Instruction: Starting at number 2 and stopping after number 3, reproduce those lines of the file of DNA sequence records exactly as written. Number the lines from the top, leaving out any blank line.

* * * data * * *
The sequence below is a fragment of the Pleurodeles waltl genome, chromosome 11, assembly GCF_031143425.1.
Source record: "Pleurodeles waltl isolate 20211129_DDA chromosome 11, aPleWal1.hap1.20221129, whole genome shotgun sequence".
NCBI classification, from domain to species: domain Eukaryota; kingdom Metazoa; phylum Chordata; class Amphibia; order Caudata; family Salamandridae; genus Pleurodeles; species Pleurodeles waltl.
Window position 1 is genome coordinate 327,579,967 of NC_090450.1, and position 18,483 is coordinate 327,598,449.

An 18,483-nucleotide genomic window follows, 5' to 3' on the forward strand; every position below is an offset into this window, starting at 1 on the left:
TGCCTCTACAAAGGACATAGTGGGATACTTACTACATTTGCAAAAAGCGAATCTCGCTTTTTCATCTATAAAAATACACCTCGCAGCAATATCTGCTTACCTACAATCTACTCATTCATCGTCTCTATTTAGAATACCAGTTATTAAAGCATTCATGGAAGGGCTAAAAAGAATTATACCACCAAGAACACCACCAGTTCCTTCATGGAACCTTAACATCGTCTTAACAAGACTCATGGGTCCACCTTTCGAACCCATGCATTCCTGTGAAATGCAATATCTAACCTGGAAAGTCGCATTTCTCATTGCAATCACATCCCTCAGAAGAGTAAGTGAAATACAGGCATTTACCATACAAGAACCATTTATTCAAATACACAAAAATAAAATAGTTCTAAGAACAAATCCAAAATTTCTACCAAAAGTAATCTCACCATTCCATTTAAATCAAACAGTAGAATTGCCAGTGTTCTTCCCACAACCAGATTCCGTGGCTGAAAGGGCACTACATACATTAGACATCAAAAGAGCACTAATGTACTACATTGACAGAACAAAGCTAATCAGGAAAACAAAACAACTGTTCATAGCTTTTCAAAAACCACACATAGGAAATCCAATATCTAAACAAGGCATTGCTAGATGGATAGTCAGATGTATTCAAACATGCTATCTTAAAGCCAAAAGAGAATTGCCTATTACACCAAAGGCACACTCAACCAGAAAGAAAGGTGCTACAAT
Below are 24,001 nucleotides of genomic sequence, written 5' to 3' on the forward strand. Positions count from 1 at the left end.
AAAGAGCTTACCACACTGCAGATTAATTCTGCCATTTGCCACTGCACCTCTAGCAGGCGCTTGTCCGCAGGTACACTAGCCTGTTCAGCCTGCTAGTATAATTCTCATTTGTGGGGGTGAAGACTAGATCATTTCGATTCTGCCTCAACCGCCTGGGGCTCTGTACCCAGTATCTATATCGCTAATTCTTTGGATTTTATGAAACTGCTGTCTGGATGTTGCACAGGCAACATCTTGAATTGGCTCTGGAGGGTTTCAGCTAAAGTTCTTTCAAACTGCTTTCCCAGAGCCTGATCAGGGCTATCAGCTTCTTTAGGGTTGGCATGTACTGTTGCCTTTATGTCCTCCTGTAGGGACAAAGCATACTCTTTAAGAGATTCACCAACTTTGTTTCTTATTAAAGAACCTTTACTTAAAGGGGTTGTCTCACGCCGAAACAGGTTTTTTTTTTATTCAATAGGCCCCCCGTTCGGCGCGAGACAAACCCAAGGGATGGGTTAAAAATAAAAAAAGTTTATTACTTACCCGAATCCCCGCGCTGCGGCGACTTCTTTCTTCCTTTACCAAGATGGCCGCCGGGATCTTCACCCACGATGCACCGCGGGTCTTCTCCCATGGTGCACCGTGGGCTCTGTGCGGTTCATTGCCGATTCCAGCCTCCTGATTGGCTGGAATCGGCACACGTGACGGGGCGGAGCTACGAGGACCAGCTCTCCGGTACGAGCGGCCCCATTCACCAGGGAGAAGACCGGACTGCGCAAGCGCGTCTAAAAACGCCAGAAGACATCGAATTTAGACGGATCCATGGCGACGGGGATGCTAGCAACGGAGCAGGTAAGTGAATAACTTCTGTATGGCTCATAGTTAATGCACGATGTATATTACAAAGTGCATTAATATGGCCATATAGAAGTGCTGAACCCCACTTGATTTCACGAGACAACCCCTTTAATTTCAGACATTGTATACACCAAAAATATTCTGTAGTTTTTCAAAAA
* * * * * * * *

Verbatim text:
Source record: "Pleurodeles waltl isolate 20211129_DDA chromosome 11, aPleWal1.hap1.20221129, whole genome shotgun sequence".
NCBI classification, from domain to species: domain Eukaryota; kingdom Metazoa; phylum Chordata; class Amphibia; order Caudata; family Salamandridae; genus Pleurodeles; species Pleurodeles waltl.